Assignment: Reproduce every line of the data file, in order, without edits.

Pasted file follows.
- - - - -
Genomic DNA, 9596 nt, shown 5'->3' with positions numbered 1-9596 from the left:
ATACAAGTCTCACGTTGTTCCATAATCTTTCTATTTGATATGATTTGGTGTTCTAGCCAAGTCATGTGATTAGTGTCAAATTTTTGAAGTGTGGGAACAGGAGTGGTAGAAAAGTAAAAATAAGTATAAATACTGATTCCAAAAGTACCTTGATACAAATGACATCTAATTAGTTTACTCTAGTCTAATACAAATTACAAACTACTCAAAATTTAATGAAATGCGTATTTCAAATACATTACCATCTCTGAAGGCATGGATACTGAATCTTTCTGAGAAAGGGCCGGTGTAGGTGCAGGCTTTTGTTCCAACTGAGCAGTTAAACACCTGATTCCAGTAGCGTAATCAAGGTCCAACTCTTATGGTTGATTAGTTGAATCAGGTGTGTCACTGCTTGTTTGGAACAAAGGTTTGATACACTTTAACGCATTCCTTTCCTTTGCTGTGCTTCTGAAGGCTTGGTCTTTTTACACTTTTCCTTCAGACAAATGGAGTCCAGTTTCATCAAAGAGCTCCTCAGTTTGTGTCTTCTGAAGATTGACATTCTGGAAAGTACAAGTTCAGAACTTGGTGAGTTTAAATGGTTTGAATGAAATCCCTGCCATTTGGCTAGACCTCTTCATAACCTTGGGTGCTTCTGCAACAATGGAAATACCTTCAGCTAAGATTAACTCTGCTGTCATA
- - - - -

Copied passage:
Genomic DNA, 9596 nt, shown 5'->3' with positions numbered 1-9596 from the left:
ATACAAGTCTCACGTTGTTCCATAATCTTTCTATTTGATATGATTTGGTGTTCTAGCCAAGTCATGTGATTAGTGTCAAATTTTTGAAGTGTGGGAACAGGAGTGGTAGAAAAGTAAAAATAAGTATAAATACTGATTCCAAAAGTACCTTGATACAAATGACATCTAATTAGTTTACTCTAGTCTAATACAAATTACAAACTACTCAAAATTTAATGAAATGCGTATTTCAAATACATTACCATCTCTGAAGGCATGGATACTGAATCTTTCTGAGAAAGGGCCGGTGTAGGTGCAGGCTTTTGTTCCAACTGAGCAGTTAAACACCTGATTCCAGTAGCGTAATCAAGGTCCAACTCTTATGGTTGATTAGTTGAATCAGGTGTGTCACTGCTTGTTTGGAACAAAGGTTTGATACACTTTAACGCATTCCTTTCCTTTGCTGTGCTTCTGAAGGCTTGGTCTTTTTACACTTTTCCTTCAGACAAATGGAGTCCAGTTTCATCAAAGAGCTCCTCAGTTTGTGTCTTCTGAAGATTGACATTCTGGAAAGTACAAGTTCAGAACTTGGTGAGTTTAAATGGTTTGAATGAAATCCCTGCCATTTGGCTAGACCTCTTCATAACCTTGGGTGCTTCTGCAACAATGGAAATACCTTCAGCTAAGATTAACTCTGCTGTCATA